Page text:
So far, in the dispute between the left and the center in the Democratic Party over the $ 1 trillion infrastructure and $ 3.5 trillion spending plans, Biden has had his hands out quite a bit in public, even if he is very active behind the scenes. He seemed to hope that the days of debate would catalyze a natural reunion around a sweet spot that rival factions could accept.
You now have little choice but to become much more assertive when mapping out the eventual deal. This will test your own political prowess, and has much more at stake than in the days of your legendary congressional deals as senator and vice president.
It will also put Democrats in a bind about how much they want their term to succeed and whether they are willing to compromise some of their tough positions for that larger goal. It’s an especially acute question with Democrats facing historically tough midterm elections next year with their president somewhat battered politically after a rough summer. Their minds may also be focused as they see an increasingly authoritarian former president, Donald Trump, moving toward a possible campaign in 2024.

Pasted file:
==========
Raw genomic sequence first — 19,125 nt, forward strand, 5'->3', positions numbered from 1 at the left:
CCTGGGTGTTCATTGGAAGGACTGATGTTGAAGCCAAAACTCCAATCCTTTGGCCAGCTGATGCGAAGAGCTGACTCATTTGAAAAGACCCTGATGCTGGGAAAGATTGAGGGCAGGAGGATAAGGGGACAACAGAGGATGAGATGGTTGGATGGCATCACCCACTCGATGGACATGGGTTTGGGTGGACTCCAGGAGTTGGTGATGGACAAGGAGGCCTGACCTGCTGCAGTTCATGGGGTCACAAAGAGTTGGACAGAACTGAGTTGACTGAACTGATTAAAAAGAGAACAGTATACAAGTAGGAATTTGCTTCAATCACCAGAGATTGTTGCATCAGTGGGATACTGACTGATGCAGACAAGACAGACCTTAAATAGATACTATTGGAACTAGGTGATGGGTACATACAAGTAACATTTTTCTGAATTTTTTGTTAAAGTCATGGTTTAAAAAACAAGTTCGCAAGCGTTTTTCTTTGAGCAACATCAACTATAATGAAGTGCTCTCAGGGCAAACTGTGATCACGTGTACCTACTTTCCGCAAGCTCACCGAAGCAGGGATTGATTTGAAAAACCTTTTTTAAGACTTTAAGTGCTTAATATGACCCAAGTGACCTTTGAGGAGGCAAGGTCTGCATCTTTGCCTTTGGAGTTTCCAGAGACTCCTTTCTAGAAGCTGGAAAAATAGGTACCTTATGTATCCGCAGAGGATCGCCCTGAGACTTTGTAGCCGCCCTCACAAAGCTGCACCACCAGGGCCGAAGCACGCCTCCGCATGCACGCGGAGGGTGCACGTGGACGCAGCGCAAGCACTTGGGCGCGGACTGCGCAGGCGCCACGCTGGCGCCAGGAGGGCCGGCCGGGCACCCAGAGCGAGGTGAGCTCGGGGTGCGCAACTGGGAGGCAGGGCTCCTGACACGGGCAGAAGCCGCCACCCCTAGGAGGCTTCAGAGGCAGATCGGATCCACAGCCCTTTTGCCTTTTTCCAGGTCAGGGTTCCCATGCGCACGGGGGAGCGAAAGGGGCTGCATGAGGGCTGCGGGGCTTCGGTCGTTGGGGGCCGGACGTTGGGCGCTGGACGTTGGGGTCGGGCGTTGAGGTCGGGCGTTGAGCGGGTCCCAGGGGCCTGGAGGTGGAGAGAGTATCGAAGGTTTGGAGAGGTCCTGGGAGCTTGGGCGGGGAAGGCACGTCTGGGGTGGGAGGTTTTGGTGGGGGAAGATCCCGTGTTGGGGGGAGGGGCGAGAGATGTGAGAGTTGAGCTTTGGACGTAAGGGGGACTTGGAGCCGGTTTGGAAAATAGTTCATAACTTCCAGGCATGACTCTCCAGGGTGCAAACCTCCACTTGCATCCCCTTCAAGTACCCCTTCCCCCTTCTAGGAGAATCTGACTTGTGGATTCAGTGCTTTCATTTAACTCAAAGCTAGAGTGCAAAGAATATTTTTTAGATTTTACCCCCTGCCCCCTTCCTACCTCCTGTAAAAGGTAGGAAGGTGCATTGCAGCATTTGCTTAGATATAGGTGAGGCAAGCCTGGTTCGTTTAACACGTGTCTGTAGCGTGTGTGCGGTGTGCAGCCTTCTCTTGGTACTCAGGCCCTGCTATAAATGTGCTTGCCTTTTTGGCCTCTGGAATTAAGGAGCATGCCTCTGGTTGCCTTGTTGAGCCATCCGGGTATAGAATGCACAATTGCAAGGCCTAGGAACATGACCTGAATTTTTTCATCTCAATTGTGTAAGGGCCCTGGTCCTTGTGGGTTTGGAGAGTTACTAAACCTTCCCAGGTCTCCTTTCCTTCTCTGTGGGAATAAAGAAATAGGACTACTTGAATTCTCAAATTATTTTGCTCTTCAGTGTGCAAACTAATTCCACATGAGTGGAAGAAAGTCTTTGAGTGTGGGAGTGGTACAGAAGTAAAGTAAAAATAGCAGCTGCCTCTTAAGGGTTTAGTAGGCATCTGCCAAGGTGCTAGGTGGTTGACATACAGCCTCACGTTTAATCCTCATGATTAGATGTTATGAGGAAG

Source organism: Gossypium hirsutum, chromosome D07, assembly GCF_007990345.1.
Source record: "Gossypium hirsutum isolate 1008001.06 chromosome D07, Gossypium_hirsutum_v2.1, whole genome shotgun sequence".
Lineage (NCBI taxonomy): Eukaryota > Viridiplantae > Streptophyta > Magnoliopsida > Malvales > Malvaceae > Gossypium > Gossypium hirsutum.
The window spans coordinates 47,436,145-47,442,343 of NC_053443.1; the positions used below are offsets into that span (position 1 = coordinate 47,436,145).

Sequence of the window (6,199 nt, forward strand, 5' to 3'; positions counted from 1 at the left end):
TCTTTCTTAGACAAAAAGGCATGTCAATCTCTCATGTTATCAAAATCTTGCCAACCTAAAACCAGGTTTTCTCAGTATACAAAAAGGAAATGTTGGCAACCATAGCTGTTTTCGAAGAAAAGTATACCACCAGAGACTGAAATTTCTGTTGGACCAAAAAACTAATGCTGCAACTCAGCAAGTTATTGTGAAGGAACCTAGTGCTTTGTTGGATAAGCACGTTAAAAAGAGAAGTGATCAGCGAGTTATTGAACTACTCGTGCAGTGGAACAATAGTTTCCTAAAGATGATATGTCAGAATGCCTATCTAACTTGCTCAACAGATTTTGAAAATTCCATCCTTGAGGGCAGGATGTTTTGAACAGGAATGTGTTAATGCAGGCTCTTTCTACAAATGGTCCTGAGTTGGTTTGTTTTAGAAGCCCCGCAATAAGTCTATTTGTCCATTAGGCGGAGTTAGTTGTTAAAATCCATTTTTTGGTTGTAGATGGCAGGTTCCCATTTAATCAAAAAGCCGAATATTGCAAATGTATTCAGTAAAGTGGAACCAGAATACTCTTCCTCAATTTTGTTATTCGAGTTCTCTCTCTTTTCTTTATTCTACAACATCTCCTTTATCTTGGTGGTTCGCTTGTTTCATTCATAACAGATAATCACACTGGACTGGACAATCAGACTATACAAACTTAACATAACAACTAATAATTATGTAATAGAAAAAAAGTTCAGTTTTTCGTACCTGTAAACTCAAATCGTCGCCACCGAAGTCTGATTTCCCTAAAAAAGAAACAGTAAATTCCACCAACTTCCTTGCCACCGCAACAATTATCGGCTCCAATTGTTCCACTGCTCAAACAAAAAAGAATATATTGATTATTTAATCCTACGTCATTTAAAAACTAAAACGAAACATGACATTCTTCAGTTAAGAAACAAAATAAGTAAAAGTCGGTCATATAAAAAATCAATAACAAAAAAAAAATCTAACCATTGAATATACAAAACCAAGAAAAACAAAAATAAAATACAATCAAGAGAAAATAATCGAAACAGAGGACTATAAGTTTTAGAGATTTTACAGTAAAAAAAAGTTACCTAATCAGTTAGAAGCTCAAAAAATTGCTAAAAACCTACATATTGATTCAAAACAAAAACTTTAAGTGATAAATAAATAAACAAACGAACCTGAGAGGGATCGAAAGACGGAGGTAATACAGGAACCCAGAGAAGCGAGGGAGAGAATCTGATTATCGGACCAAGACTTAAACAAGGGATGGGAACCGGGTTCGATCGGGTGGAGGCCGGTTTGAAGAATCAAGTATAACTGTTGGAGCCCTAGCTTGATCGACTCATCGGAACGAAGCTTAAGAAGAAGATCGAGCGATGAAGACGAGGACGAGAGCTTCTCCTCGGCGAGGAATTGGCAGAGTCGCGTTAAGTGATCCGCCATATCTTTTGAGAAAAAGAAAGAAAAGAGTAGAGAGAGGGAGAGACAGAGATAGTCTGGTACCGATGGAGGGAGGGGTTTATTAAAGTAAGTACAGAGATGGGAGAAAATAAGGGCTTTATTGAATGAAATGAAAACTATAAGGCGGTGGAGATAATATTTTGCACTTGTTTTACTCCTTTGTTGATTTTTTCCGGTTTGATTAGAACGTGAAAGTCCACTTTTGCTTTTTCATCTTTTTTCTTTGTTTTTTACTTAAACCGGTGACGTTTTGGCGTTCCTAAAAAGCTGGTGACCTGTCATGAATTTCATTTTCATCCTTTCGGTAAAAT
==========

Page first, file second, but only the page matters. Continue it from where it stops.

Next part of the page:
The compromises that come with power
Last week, progressives in the House showed their newfound influence. Now they must learn about the commitments and obligations that come with power as they cut their goals in pursuit of the deal Biden wants.
The president of the Progressive Caucus of Congress, Pramila Jayapal, of Washington state, advised her troops in a call not to focus on the first figure of the spending package, but on their priorities and how they are structured.
Trends Wide’s Annie Grayer reported that Jayapal’s preference is to shorten the funding horizon for some programs rather than eradicate them altogether or put them to the test, a device Manchin favors.